These difficulties flow in part from the Court’s apparent claim, in Khadr, that it is not introducing any new exception to the Hape principle at all, but rather simply applying an exception already introduced in Hape itself. This is plainly not so. As the Court acknowledges in Khadr, Hape “was based on international law principles against extraterritorial enforcement of domestic laws and the principle of comity” (para 17). The Court in Khadr continues: “The Court [in Hape] was united on the principle that comity cannot be used to justify Canadian participation in activities of a foreign state or its agents that are contrary to Canada’s international obligations” (para 18). Hence, concludes the Court, the exception it applies in Khadr was already established in Hape. Yet this line of reasoning fails to address the principal legal basis upon which the Hape principle was truly founded, which was not the non-binding principle of comity, but rather the binding “international law principles against extraterritorial enforcement of domestic laws.” While Hape suggested that the non-binding principle of comity must yield whenever Canada participated in unlawful foreign activities, nothing in Hape even hinted that the binding principles of international law limiting Canada’s extraterritorial jurisdiction must also yield in such circumstances. The latter proposition is purely an innovation of Khadr itself.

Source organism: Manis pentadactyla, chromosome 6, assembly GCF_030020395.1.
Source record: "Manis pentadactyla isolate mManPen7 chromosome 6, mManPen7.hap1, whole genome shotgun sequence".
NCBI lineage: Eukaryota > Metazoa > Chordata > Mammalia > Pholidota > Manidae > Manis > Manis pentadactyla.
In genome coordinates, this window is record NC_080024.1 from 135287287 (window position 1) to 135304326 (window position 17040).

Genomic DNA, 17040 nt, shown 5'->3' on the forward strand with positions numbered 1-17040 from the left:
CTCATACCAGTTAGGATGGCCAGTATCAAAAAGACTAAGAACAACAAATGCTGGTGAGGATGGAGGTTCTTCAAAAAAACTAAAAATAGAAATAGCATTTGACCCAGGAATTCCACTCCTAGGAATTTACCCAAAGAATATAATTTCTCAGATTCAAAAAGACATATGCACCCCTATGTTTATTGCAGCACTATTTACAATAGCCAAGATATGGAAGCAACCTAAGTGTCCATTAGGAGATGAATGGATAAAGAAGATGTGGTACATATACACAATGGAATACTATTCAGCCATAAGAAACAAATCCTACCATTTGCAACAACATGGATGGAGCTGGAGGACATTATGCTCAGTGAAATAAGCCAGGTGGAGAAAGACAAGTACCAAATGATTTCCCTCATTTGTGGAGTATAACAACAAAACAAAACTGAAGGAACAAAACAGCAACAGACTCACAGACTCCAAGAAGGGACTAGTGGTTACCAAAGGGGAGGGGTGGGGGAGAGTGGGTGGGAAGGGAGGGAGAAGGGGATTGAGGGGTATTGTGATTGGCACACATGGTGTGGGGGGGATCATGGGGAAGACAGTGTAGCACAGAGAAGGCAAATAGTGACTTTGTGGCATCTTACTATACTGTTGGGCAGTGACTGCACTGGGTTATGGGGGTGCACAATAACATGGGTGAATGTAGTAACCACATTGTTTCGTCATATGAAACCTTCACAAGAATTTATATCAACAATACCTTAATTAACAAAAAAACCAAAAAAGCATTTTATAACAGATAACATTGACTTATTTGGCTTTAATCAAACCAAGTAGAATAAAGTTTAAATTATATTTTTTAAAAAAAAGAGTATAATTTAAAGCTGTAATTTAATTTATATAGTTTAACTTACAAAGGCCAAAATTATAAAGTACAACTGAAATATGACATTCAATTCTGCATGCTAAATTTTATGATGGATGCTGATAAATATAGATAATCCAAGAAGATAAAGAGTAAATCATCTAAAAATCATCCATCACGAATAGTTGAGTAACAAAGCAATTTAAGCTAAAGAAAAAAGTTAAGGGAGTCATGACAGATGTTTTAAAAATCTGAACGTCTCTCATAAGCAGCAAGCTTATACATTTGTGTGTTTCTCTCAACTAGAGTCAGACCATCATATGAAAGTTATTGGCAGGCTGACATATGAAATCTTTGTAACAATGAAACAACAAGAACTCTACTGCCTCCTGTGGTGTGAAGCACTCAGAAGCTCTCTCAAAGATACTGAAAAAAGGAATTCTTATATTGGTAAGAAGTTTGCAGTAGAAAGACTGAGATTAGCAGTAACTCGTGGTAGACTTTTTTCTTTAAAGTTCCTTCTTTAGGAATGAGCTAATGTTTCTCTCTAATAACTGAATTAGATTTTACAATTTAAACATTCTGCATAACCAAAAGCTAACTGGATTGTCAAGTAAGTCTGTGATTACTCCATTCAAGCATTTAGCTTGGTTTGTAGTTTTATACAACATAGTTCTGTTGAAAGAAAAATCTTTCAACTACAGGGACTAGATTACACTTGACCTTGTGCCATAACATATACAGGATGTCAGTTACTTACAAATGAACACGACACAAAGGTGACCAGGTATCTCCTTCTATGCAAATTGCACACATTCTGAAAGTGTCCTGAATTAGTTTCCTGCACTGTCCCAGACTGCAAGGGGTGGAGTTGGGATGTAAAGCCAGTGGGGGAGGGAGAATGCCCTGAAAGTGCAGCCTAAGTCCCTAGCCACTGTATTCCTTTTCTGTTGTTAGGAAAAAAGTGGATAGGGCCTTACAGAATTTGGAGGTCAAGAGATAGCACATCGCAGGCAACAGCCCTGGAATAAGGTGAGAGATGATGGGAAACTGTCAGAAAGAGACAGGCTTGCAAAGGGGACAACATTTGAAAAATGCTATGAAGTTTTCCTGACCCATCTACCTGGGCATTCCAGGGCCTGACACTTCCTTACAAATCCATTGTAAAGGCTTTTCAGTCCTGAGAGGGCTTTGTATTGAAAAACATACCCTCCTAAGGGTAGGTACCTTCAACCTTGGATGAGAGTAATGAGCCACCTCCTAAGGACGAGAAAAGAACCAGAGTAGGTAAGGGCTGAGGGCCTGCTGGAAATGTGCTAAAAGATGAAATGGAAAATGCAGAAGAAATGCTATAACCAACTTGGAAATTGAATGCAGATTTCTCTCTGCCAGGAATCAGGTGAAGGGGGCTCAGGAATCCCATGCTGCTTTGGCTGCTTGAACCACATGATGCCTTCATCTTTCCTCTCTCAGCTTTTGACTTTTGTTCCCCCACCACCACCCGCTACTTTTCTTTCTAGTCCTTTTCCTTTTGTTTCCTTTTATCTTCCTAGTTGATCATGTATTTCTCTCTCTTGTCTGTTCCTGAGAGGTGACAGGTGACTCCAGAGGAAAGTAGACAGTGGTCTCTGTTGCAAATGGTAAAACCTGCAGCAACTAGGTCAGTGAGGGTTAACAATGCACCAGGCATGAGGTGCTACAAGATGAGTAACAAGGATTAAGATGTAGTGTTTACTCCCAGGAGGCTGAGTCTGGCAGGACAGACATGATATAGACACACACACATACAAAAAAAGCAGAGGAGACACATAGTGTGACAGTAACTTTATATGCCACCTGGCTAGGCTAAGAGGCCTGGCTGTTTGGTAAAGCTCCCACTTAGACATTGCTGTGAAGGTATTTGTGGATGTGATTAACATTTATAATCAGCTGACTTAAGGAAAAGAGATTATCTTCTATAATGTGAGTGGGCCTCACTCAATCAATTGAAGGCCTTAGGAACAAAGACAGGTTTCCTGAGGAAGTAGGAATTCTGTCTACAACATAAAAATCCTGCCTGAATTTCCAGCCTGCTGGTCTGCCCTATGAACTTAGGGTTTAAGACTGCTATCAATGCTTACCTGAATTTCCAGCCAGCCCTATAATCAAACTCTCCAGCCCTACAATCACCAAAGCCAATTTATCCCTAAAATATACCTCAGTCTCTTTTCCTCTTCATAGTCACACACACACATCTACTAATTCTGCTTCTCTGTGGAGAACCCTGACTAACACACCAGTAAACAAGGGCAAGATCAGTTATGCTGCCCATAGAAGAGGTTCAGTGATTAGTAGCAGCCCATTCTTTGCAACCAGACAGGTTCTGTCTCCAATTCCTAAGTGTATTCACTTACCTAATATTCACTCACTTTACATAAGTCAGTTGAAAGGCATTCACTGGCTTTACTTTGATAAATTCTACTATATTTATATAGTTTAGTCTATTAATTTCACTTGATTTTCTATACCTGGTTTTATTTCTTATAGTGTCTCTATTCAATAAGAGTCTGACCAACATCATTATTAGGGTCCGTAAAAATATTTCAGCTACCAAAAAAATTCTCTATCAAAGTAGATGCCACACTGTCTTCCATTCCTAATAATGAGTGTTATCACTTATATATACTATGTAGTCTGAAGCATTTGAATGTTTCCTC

Why does this matter? What difference does it make whether the exception applied in Khadr was established in Hape (as intimated by the Court) or rather in Khadr?